spondents of clearing and keeping open their tramway rails whenever there is a fall of snow is attended with injurious consequences amounting to a legal nuisance to those members of the public who have occasion to use the streets of Aberdeen for horse traffic. The evidence shews that on these occasions their first step is to clear their track, which is fair along the centre of the street, by means of snowploughs-an operation which increases the deposit of snow upon other parts of the street. The next operation, which is repeated from time to time, is to scatter salt upon their rails and in their vicinity, the object of which is to prevent snow or snow-water from freezing in the rail grooves. Snow and salt in combination form a wet, briny amalgam which does. not freeze, although its temperature is considerably below the freezing-point of water, and the briny slush so produced is left on the street; and in the course of time it gradually permeates a large portion, and sometimes the whole, of the street. It is, in my opinion, amply proved that the mixture thus diffused is injurious to horses standing or moving in it, and that its saline element has a direct and noxious effect of its own if the skin of the animals coming in contact with it has been perforated or abraded.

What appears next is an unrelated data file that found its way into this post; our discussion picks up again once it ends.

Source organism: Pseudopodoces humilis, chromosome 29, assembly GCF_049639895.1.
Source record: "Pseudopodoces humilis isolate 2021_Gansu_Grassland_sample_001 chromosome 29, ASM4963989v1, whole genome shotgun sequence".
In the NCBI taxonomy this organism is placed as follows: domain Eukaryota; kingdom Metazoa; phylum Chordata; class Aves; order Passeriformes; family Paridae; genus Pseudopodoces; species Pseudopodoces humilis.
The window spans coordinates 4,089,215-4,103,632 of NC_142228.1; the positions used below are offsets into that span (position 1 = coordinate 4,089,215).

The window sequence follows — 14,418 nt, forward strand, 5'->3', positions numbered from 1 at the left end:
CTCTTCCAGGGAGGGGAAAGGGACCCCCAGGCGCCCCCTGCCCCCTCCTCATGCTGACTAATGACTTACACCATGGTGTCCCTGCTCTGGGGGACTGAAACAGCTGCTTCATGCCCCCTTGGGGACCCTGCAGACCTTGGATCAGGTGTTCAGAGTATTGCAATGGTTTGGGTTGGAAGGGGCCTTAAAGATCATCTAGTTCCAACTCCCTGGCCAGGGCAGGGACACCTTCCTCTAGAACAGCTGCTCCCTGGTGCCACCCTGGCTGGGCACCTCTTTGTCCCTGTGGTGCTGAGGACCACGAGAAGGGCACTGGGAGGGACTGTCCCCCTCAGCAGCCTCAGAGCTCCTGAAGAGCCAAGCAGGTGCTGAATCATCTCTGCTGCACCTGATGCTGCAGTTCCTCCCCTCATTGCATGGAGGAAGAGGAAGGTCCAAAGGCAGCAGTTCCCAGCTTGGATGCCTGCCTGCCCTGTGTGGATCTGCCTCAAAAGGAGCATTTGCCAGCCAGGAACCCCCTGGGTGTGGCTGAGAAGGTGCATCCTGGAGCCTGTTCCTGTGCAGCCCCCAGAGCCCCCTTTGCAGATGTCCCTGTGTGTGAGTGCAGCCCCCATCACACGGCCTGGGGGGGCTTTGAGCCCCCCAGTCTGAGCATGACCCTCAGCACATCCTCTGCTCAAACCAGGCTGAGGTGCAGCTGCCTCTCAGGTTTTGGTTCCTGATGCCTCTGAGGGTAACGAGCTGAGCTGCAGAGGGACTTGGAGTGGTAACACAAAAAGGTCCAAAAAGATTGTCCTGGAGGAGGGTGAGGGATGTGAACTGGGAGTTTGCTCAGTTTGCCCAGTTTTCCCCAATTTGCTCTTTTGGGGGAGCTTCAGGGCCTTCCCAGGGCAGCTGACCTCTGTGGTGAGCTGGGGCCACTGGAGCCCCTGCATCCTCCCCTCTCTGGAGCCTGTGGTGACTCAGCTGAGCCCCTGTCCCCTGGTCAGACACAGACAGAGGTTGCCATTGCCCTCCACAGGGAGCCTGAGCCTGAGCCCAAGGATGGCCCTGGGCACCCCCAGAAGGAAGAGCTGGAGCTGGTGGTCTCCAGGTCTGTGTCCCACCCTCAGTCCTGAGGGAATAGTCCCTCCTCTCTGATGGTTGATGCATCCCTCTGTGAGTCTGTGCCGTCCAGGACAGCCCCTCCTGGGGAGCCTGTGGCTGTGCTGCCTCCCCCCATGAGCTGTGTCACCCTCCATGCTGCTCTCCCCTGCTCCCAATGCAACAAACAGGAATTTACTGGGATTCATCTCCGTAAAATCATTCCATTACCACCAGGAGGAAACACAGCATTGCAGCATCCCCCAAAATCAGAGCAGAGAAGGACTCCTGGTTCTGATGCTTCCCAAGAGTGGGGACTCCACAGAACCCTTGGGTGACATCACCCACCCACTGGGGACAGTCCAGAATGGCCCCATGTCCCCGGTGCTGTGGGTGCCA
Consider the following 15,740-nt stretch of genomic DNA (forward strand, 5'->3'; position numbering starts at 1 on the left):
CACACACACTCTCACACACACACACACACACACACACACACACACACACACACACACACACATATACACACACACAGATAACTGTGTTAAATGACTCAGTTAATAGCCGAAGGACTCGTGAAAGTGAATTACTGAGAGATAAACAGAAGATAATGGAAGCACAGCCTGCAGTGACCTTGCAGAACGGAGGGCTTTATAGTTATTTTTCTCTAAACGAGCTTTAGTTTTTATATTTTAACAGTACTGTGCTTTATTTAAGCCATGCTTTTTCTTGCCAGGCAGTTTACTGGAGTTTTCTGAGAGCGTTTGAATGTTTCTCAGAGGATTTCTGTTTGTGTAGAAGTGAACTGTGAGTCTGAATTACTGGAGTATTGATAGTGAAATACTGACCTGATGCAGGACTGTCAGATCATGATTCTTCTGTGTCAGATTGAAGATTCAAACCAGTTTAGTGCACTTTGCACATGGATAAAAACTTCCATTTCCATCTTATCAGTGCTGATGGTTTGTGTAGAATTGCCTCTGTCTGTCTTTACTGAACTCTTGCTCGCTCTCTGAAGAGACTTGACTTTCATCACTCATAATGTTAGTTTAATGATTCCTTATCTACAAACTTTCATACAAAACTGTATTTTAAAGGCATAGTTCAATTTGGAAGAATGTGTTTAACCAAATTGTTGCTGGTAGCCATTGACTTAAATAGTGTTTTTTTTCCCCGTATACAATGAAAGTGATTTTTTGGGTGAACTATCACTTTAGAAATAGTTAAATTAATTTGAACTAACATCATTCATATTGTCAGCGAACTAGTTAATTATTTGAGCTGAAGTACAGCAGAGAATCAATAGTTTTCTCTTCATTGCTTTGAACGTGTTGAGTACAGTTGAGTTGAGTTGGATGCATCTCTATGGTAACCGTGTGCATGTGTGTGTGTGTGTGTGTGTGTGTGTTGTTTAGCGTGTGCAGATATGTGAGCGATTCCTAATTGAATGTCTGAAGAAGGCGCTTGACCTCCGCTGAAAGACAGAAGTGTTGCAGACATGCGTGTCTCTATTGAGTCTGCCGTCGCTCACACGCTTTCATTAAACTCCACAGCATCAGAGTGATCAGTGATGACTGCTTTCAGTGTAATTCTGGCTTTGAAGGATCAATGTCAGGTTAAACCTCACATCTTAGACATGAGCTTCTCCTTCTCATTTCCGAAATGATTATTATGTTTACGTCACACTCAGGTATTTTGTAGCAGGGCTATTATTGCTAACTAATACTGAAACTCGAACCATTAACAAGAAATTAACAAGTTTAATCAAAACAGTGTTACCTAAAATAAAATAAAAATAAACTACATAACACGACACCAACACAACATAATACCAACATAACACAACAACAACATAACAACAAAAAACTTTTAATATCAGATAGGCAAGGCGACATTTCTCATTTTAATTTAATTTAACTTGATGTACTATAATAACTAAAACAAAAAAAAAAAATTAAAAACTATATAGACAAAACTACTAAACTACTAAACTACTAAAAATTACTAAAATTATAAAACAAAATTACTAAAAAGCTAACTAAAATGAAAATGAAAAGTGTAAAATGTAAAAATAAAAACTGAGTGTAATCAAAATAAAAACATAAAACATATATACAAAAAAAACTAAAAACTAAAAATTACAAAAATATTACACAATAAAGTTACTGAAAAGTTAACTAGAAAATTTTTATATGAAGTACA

The respondents have endeavoured to justify their proceedings by advancing a series of propositions, ingenious if not altogether consistent, which I shall notice in detail. The first of these, which is the only defence stated by them in the record, upon the assumption that the allegation of the appellant has been established, is to the effect that their operation in clearing and keeping clear their lines are "within their statutory rights." plea, if well founded, would necessarily afford a good answer to the appellant's prayer for interdict. But neither the provision of their special Acts, nor those of the general Tramway Act of 1870, bear out that contention. Some statutory privileges they may possess which the law does not accord to the general public. They have the right to lay down and to maintain their grooved rails upon the public streets, and to use these rails for the passage of their tramway cars, to